An icon in the upper right looks like four circles with flat edges. Tapping it will bring up all your exercise data, status data, health signs, and body measurements. Some of this is auto-updated; others, like measurements, you can update and then track over time.
The app itself is easy to use and navigate and is pretty thorough in the information that it displays. One thing I will add here, however. I couldn’t see a way to link this to Google Fit or MyFitnessPal, so you’re pretty self-contained to the Zepp App when it comes to your health data.
The Amazfit GTR 3 smartwatch does a great job of tracking your daily steps, heart rate, sleep quality, various fitness activities with GPS, and blood-oxygen saturation. It also has notification alerts, music control, and even comes equipped with a compass and barometric altimeter. For day-to-day use, I found that the step tracking, sleep quality monitoring, and other basic features worked as I would have expected. Step count and sleep monitoring seemed pretty accurate based on past experience. Being able to check notifications or feel that a phone call was coming in also worked great.
With over 150 different sports modes, you’re pretty much covered for activity tracking. The various modes included with the Amazfit GTR 3 include:
- Running & walking: Outdoor running, Treadmill, Walking, Trail running, Indoor walking, Race walking
- Cycling: Outdoor cycling, Indoor cycling, Mountain biking, BMX
- Swimming: Pool swimming, Open water swimming, Fin swimming, Artistic swimming
- Outdoor workouts: Climbing, Hiking, Orienteering, Rock climbing, Fishing, Hunting, Skateboarding, Roller skating, Parkour, ATV, Offroad motorcycle
- Indoor sports: Elliptical, Rowing machine, Stair-climbing machine, Stair stepper, Spinning, Indoor fitness, Mixed aerobics, Cross-training, Aerobics, Group calisthenics, Body combat, Strength training, Step training, Core training, Flexibility training, Free training, HIIT, Yoga, Pilates, Gymnastics, Horizontal bar, Parallel bars, Battling ropes, Stretching
- Dance: Square dance, Ballroom dance, Belly dance, Ballet, Street dance, Zumba, Latin dance, Jazz dance, Hip-hop dance, Pole dance, Breaking, Folk dance, Dance, Modern dance, Disco, Tap dance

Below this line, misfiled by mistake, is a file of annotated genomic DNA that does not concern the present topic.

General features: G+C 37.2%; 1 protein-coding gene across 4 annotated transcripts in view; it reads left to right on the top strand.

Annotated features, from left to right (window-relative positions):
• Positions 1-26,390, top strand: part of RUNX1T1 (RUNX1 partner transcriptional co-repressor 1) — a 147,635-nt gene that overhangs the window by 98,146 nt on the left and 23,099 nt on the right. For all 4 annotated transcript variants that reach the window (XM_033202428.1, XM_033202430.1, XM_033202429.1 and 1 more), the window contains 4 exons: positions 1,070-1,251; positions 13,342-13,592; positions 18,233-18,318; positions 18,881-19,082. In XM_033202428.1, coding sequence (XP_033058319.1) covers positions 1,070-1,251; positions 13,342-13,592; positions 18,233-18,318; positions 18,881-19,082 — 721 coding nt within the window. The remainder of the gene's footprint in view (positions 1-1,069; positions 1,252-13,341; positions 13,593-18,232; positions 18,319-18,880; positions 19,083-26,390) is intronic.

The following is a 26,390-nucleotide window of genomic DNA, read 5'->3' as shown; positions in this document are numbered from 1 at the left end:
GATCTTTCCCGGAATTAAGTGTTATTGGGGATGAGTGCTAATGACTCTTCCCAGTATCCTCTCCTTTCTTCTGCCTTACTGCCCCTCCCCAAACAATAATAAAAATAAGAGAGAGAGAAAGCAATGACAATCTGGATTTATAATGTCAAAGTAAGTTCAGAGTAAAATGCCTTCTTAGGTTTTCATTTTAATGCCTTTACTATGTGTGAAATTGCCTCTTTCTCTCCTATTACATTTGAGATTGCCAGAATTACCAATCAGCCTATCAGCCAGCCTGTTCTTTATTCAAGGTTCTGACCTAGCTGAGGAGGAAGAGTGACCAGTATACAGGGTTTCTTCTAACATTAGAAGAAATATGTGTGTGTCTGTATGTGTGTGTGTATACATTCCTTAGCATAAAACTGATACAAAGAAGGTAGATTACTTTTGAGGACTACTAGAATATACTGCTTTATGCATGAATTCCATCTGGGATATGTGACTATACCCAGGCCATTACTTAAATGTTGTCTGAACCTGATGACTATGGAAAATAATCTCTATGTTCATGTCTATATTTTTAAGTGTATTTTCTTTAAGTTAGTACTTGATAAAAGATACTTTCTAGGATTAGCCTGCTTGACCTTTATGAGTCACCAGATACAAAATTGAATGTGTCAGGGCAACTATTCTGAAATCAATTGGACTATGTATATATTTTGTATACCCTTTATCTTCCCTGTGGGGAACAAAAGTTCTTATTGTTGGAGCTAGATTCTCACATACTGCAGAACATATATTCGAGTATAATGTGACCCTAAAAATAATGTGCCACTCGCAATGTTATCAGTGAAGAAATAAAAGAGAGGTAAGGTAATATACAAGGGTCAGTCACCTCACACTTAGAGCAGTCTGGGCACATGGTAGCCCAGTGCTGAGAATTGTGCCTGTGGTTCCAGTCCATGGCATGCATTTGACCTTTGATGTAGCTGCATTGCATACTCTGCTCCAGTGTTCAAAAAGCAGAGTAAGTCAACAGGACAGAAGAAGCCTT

- Combat sports: Boxing, Wrestling, Martial arts, Tai chi, Muay Thai, Judo, Taekwondo, Karate, Kickboxing, Fencing, Jiu-Jitsu, Kendo
- Ball sports: Soccer, Beach soccer, Basketball, Volleyball, Beach volleyball, Baseball, Softball, Rugby, Hockey, Table tennis, Badminton, Tennis, Squash, Gateball, Cricket, Handball, Bowling, Polo, Racquetball, Billiards, Sepak takraw, Dodgeball, Water polo, Ice hockey, Shuttlecock, Indoor soccer, Footbag, Bocce ball, Pelota, Floorball
- Water sports: Outdoor boating, Sailing, Kayak, Rowing, Dragon boat, Paddleboarding, Outdoor skating, Indoor surfing, Tubing, Water skiing, Snorkeling
- Winter sports: Skiing, Snowboarding, Downhill skiing, Cross-country skiing, Ski orienteering, Biathlon, Outdoor skating, Curling, Bobsleigh and Tobogganing, Sledding, Snowmobile, Snowshoeing
- Leisure sports: Hula hooping, Frisbee, Darts, Kite flying, Tug-of-war, Jianzi kicking, Esports, Air walker, Swing, Shuffleboard, Foosball, Motion sensing game
- Board & card games: Chess, Checkers, Go, Bridge, Board game
- Others: Jumping rope, Archery, Equestrianism, Driving, Stair climbing
I did test the GTR 3 fitness smartwatch with a few walks. The route and information tracking seemed to be pretty accurate in each instance compared to previous watches I’ve reviewed.
Amazfit states that the GTR 3 smartwatch gets up to 21 days of battery life with typical use and ten days with heavy use. During our testing, I was able to get 19 or 20 days between charges. Considering I wore it day and night to track fitness activities and sleep quality, the GTR 3 has excellent battery life. I also did have a few apps set up to send notifications to it as well.
Charging is pretty simple as all you need to do is put the watch onto the charging base, make sure the charging plates are aligned and plug it into a USB port on your computer or a USB power adapter. Both times, I charged it at 10%, and it took about an hour and a half to fully recharge.
Priced the same as the T-Rex Pro with an MSRP of US$179.99, the Amazfit GTR 3 is pretty affordable when compared to other fitness smartwatch offerings. Given the price point, feature set, and performance, the GTR 3 fitness smartwatch offers excellent value.
For those wanting a slightly larger screen, the GTR 3 Pro has a 1.45″ screen with similar features, the ability to take calls, and a somewhat shorter battery life for $229.99.
The Amazfit GTR 3 is an excellent classic-looking smartwatch with plenty of fitness tracking options. While I liked the T-Rex Pro, I like the GTR 3 just that much more with its more refined look. Like the T-Rex Pro, the GTR 3 is an easy contender for one of the easiest classic smartwatches I’ve used to date. In fact, it’s a shoo-in for a Top Pick of 2021 Award here at Techaeris.